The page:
The AMA Should Know Better
It’s frustrating, every year, when the American Medical Association (AMA) has its annual meeting and votes to support all sorts of new gun-control schemes even though guns are used by law-abiding citizens over 1.6 million times a year to preserve life—mostly without firing a shot.
This year, the hot-button item for the AMA was a call for banning “ghost guns,” which is actually a backdoor way to stop hobbyists from making their own firearms–something they have done since before this country was founded.
Over the years, the AMA has supported just about every kind of gun-control plan you could imagine; from bans on “assault weapons” to bans on handguns to waiting periods for gun purchasers.
Fortunately, people don’t seem to be listening to their doctors nowadays when it comes to politics. Recent research into Americans’ thoughts on various gun-control schemes shows that the tide is turning—especially on so-called “assault weapons.”
According to results from a recent Quinnipiac University Poll, American support for a ban on so-called “assault weapons,” which is one of President Joe Biden’s (D) biggest goals, has dropped substantially.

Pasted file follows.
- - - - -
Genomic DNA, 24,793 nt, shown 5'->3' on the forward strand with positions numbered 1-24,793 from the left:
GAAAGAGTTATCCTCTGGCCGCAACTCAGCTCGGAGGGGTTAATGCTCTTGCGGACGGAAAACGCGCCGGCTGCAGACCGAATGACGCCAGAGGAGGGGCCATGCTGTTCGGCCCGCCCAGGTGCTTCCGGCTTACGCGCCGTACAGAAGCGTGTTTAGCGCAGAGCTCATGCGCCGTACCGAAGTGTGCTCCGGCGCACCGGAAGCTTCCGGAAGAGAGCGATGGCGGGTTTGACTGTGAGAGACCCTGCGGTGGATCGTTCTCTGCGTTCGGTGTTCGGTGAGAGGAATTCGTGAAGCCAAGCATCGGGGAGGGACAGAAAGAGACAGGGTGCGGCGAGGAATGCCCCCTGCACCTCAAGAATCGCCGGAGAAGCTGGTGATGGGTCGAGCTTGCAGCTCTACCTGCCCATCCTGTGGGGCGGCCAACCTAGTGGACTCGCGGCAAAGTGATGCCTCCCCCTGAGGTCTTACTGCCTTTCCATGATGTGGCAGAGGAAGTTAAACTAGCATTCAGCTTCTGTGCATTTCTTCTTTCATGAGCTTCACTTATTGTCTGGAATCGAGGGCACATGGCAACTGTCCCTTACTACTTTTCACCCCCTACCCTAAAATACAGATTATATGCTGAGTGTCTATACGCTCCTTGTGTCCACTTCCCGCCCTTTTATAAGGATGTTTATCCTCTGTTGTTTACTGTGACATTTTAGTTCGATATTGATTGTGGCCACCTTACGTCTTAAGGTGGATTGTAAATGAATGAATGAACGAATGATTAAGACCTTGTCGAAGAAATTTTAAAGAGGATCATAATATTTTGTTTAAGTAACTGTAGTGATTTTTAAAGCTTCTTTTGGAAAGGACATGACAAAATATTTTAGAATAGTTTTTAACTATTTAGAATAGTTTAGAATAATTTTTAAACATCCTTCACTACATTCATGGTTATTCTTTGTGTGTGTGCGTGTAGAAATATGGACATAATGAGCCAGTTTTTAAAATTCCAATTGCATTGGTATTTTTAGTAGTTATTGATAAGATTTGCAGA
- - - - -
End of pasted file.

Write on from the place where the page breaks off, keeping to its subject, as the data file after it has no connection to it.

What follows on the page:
“In today’s poll, 50 percent of registered voters support a nationwide ban on the sale of assault weapons, while 45 percent oppose it,” the press release announcing the results stated. “This is the lowest level of support among registered voters for a nationwide ban on the sale of assault weapons since February 2013 when the question was first asked by the Quinnipiac University Poll.”
In fact, the highest level of support for such a ban was in February of 2018, when 67% supported a ban, compared to only 29% in opposition. That means, in just four years, support for the ban has fallen by 17%, while opposition has risen by 16%!
One likely reason is that the social unrest of the last few years, combined with the COVID-19 pandemic and subsequent concerns, resulted in more people realizing that guns save lives. That fact also played a big role in nearly 14 million Americans deciding to purchase their first firearm in 2020 and 2021.
Article by MARK CHESNUT